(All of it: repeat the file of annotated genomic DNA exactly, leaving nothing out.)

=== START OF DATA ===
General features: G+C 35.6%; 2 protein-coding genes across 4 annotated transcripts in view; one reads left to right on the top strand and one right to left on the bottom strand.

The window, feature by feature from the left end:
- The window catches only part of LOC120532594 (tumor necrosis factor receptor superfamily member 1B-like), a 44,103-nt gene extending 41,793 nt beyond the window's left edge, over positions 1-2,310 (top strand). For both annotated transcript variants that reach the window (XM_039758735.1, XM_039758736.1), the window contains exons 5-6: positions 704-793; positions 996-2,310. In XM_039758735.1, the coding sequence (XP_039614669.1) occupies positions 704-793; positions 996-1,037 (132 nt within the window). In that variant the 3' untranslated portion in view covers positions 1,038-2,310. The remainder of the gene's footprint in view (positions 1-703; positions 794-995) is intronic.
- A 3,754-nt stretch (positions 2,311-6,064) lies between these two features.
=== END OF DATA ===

General features: G+C 35.6%; 2 protein-coding genes across 4 annotated transcripts in view; one reads left to right on the top strand and one right to left on the bottom strand.

The window, feature by feature from the left end:
- The window catches only part of LOC120532594 (tumor necrosis factor receptor superfamily member 1B-like), a 44,103-nt gene extending 41,793 nt beyond the window's left edge, over positions 1-2,310 (top strand). For both annotated transcript variants that reach the window (XM_039758735.1, XM_039758736.1), the window contains exons 5-6: positions 704-793; positions 996-2,310. In XM_039758735.1, the coding sequence (XP_039614669.1) occupies positions 704-793; positions 996-1,037 (132 nt within the window). In that variant the 3' untranslated portion in view covers positions 1,038-2,310. The remainder of the gene's footprint in view (positions 1-703; positions 794-995) is intronic.
- A 3,754-nt stretch (positions 2,311-6,064) lies between these two features.